There was some rain in Magdalena yesterday afternoon. A brief thunderstorm passed over the area, causing us to not send students across the field to the agriculture building.
In Socorro this morning, the weather is mild, still and clear.
The National Weather Service (NWS) in Albuquerque forecasts (for Rio Rancho) a mostly sunny day, with a high temperature of 89 F and a 20% chance of showers and thunderstorms in the afternoon. Winds will be northeast at 5-10 mph, shifting to the south by the afternoon. This evening will be partly cloudy, with a low temperature of 61 F and a 20% chance of showers and thunderstorms. Winds will be south at 5-10 mph, shifting to the northeast after midnight. The NWS has issued a Hazardous Weather Outlook concerning the storms that may form in the northwestern corner of the state. The primary threat will be gusty winds, though small hail and heavy rain are possible.
The visible satellite imagery is not available at this time.
The enhanced infrared satellite imagery shows no thick clouds over the state today. This image has been excluded from today’s post.
The water vapor satellite imagery shows a cold front associated with the weakening trough still dipping through Texas. However, there has been quite a bit of moisture return into New Mexico behind the frontal boundary.
The 12Z upper air sounding from Albuquerque shows that there is plenty of moisture return, as relative humidity is high just above the surface, and there is 0.81 inches of precipitable water present in the column. There was 16 J/kg of Convective Available Potential Energy (CAPE), and -374 J/kg of Convective Inhibition (CINH). There was no strong thermal inversion, and the 0-3 km average lapse rate was 7.3 C/km.
The deep-layer shear was 22 kts, and the low-level shear was 12 kts. Shear aloft was due to speed changes, and shear at the low-levels was due primarily to directional changes.
The surface observations (from the SPC Mesoscale Analysis Map) show still winds, clear skies, and cool temperatures this morning across the state. The humidity is relatively high, based on the low surface dewpoint depressions. There are no major boundaries present in the state so far this morning.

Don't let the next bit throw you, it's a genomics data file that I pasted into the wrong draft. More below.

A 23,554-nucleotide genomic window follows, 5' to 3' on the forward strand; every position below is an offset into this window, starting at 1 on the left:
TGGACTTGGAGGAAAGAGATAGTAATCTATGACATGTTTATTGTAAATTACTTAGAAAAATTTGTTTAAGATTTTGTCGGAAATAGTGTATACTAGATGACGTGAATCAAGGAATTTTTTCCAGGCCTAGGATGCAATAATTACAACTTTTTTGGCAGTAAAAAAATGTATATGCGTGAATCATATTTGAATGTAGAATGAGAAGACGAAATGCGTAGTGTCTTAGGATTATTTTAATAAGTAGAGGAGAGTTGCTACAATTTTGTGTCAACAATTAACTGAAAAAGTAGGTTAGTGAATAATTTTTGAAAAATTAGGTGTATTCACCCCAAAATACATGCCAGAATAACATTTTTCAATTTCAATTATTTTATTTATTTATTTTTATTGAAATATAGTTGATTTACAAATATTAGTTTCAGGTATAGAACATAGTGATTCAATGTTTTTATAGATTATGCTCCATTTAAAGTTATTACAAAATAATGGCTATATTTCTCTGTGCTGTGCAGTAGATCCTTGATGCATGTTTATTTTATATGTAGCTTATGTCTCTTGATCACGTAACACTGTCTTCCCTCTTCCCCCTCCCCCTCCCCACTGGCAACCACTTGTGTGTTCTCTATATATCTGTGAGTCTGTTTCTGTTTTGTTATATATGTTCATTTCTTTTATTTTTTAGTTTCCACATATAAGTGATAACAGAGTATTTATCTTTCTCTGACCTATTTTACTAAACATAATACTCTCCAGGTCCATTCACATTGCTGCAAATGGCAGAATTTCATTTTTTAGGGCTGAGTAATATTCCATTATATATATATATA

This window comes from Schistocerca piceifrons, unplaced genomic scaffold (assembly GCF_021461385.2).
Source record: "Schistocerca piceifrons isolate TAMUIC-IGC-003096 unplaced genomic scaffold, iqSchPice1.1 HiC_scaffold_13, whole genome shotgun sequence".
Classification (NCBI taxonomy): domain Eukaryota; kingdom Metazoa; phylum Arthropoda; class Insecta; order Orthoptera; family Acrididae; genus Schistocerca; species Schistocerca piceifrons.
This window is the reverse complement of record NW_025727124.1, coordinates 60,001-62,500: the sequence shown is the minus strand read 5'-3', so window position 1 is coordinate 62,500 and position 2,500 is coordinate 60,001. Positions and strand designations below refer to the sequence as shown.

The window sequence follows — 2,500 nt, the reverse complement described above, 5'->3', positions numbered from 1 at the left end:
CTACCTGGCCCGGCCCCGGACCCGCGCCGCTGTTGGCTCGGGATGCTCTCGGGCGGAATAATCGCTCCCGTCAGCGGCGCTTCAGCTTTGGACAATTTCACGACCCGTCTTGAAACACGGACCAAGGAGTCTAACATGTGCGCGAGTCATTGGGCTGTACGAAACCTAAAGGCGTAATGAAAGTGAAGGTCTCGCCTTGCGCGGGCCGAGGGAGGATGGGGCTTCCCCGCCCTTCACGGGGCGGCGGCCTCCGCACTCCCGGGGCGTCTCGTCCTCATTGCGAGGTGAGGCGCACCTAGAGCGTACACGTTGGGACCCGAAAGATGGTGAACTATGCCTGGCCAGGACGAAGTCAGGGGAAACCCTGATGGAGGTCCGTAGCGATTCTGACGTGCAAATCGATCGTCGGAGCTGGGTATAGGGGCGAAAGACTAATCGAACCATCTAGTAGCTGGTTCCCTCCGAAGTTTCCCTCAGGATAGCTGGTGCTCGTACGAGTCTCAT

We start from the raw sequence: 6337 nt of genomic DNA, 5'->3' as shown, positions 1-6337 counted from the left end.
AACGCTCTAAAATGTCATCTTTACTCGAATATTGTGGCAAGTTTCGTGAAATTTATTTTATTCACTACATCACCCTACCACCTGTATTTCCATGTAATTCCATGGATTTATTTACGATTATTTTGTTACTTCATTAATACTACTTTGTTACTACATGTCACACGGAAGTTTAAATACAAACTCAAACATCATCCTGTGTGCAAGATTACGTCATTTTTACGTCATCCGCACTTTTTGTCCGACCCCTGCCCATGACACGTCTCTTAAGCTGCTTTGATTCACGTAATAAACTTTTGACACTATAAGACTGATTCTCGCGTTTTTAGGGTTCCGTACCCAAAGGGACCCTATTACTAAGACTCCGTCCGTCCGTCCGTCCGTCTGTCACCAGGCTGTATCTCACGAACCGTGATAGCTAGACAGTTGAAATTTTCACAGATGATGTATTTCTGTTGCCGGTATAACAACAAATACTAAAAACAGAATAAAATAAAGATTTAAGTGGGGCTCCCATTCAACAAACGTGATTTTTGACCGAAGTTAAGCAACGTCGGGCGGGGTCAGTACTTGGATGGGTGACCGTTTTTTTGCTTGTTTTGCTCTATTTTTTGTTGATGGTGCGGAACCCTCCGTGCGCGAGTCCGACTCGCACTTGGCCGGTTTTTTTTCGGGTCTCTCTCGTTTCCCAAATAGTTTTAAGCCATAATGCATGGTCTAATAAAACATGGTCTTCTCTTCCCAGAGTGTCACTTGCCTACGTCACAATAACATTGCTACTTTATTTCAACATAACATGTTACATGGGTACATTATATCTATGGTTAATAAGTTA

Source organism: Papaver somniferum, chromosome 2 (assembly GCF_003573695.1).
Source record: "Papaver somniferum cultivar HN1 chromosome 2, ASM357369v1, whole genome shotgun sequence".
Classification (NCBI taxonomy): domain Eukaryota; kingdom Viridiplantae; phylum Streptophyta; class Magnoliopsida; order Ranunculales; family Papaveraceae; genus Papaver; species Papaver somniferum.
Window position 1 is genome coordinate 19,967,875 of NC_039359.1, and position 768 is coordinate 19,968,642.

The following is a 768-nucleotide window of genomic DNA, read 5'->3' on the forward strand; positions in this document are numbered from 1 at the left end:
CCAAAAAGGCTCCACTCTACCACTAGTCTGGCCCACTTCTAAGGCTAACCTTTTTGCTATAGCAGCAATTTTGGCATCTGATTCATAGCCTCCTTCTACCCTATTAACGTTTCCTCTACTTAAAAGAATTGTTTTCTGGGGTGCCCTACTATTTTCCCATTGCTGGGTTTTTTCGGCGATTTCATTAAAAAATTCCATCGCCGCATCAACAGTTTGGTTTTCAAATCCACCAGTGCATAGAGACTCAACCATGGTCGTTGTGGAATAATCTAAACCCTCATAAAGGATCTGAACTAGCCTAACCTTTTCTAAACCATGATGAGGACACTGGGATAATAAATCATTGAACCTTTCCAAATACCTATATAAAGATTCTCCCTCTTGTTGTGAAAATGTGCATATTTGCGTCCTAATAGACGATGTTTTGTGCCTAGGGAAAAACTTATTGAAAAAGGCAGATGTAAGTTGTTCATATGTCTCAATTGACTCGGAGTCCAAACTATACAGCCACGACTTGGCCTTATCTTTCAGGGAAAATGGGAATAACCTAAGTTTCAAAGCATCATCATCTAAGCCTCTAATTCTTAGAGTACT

The surface pressure map shows a 1022 mb high pressure system over the NM/CO border. There is a slight pressure gradient across the northwestern corner of the state, leading to slightly higher wind speeds. The RAP shows that this gradient and this high pressure system will dissipate over the next six hours.
Synoptically speaking, the 300 mb NAM chart (from Unisys) shows almost no flow aloft. The trough has broadened and weakened, and New Mexico sits behind what is left of the leading edge.
The 500 mb NAM chart shows no significant vorticity advection over the state today. This chart has been excluded from today’s post.
The 700 mb NAM chart shows some rapidly-rising air just north and west of the Albuquerque Metro area by 0Z.
The 850 mb NAM chart shows no significant thermal advection over the state today. This chart has been excluded from today’s post.
The Precipitation chart shows that some rain is expected, particularly in the northwest quadrant of the state.
Overall, I expect some rain in the northwestern part of the state, based on the NAM. The rising air at 700 mb and the ample moisture are my biggest clues. Also, given the slight inverted-v shape of the sounding, gusty winds will be possible. This shape is not very strong, so I don’t expect many massive virga bombs.
Thank you for reading my forecast.
The upper air soundings and mesoscale analysis plots are from the Storm Prediction Center website.
The forecasted upper air soundings are from TwisterData.com.
The surface observation and upper level charts are from Unisys Weather.
The satellite data is from NASA – MSFC